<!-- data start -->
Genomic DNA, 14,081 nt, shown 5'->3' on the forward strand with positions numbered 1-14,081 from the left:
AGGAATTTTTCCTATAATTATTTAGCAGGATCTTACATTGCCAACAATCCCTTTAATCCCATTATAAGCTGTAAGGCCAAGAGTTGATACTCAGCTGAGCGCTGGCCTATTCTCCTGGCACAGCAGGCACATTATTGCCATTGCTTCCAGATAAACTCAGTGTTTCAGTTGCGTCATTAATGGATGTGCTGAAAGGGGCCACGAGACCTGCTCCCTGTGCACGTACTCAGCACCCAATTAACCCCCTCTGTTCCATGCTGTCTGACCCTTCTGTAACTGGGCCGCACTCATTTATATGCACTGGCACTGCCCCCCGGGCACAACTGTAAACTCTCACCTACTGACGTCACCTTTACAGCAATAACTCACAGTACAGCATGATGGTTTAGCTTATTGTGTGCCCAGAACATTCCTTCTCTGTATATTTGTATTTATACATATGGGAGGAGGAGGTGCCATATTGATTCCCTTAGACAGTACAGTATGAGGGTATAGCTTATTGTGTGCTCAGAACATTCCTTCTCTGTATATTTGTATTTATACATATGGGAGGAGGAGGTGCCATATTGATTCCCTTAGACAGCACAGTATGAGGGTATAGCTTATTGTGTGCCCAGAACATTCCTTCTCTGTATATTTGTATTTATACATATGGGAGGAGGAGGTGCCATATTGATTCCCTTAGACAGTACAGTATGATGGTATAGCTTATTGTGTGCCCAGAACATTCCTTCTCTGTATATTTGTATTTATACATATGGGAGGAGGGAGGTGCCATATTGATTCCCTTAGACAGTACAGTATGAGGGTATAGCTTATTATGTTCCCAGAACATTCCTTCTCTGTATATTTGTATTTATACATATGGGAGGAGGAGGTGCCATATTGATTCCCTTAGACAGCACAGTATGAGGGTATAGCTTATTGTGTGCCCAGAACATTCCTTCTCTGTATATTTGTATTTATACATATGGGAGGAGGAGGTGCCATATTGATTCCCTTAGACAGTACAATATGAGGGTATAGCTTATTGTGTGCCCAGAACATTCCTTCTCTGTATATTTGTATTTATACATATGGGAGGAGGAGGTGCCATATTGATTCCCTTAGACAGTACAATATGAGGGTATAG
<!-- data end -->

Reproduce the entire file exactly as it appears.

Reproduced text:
Genomic DNA, 14,081 nt, shown 5'->3' on the forward strand with positions numbered 1-14,081 from the left:
AGGAATTTTTCCTATAATTATTTAGCAGGATCTTACATTGCCAACAATCCCTTTAATCCCATTATAAGCTGTAAGGCCAAGAGTTGATACTCAGCTGAGCGCTGGCCTATTCTCCTGGCACAGCAGGCACATTATTGCCATTGCTTCCAGATAAACTCAGTGTTTCAGTTGCGTCATTAATGGATGTGCTGAAAGGGGCCACGAGACCTGCTCCCTGTGCACGTACTCAGCACCCAATTAACCCCCTCTGTTCCATGCTGTCTGACCCTTCTGTAACTGGGCCGCACTCATTTATATGCACTGGCACTGCCCCCCGGGCACAACTGTAAACTCTCACCTACTGACGTCACCTTTACAGCAATAACTCACAGTACAGCATGATGGTTTAGCTTATTGTGTGCCCAGAACATTCCTTCTCTGTATATTTGTATTTATACATATGGGAGGAGGAGGTGCCATATTGATTCCCTTAGACAGTACAGTATGAGGGTATAGCTTATTGTGTGCTCAGAACATTCCTTCTCTGTATATTTGTATTTATACATATGGGAGGAGGAGGTGCCATATTGATTCCCTTAGACAGCACAGTATGAGGGTATAGCTTATTGTGTGCCCAGAACATTCCTTCTCTGTATATTTGTATTTATACATATGGGAGGAGGAGGTGCCATATTGATTCCCTTAGACAGTACAGTATGATGGTATAGCTTATTGTGTGCCCAGAACATTCCTTCTCTGTATATTTGTATTTATACATATGGGAGGAGGGAGGTGCCATATTGATTCCCTTAGACAGTACAGTATGAGGGTATAGCTTATTATGTTCCCAGAACATTCCTTCTCTGTATATTTGTATTTATACATATGGGAGGAGGAGGTGCCATATTGATTCCCTTAGACAGCACAGTATGAGGGTATAGCTTATTGTGTGCCCAGAACATTCCTTCTCTGTATATTTGTATTTATACATATGGGAGGAGGAGGTGCCATATTGATTCCCTTAGACAGTACAATATGAGGGTATAGCTTATTGTGTGCCCAGAACATTCCTTCTCTGTATATTTGTATTTATACATATGGGAGGAGGAGGTGCCATATTGATTCCCTTAGACAGTACAATATGAGGGTATAG